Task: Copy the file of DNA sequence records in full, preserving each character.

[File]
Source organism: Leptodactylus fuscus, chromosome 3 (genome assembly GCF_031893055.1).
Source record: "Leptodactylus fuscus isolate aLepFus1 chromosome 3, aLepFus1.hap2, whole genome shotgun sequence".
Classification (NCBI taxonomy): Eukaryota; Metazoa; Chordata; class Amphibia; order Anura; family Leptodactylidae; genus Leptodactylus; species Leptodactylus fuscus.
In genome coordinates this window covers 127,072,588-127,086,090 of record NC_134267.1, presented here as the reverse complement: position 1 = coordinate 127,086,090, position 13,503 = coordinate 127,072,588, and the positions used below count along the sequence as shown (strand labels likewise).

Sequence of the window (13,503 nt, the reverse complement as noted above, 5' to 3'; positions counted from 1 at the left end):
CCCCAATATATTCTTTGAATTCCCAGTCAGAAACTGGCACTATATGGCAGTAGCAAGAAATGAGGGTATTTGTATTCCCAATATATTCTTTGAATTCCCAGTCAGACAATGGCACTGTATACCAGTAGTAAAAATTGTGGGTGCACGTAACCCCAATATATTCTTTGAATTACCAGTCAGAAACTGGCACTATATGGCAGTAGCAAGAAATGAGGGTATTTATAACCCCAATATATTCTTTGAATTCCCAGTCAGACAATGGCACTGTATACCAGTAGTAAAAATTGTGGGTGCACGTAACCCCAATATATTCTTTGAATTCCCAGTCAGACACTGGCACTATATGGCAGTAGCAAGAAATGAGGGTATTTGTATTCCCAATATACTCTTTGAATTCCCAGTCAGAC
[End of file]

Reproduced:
Source organism: Leptodactylus fuscus, chromosome 3 (genome assembly GCF_031893055.1).
Source record: "Leptodactylus fuscus isolate aLepFus1 chromosome 3, aLepFus1.hap2, whole genome shotgun sequence".
Classification (NCBI taxonomy): Eukaryota; Metazoa; Chordata; class Amphibia; order Anura; family Leptodactylidae; genus Leptodactylus; species Leptodactylus fuscus.
In genome coordinates this window covers 127,072,588-127,086,090 of record NC_134267.1, presented here as the reverse complement: position 1 = coordinate 127,086,090, position 13,503 = coordinate 127,072,588, and the positions used below count along the sequence as shown (strand labels likewise).

Sequence of the window (13,503 nt, the reverse complement as noted above, 5' to 3'; positions counted from 1 at the left end):
CCCCAATATATTCTTTGAATTCCCAGTCAGAAACTGGCACTATATGGCAGTAGCAAGAAATGAGGGTATTTGTATTCCCAATATATTCTTTGAATTCCCAGTCAGACAATGGCACTGTATACCAGTAGTAAAAATTGTGGGTGCACGTAACCCCAATATATTCTTTGAATTACCAGTCAGAAACTGGCACTATATGGCAGTAGCAAGAAATGAGGGTATTTATAACCCCAATATATTCTTTGAATTCCCAGTCAGACAATGGCACTGTATACCAGTAGTAAAAATTGTGGGTGCACGTAACCCCAATATATTCTTTGAATTCCCAGTCAGACACTGGCACTATATGGCAGTAGCAAGAAATGAGGGTATTTGTATTCCCAATATACTCTTTGAATTCCCAGTCAGAC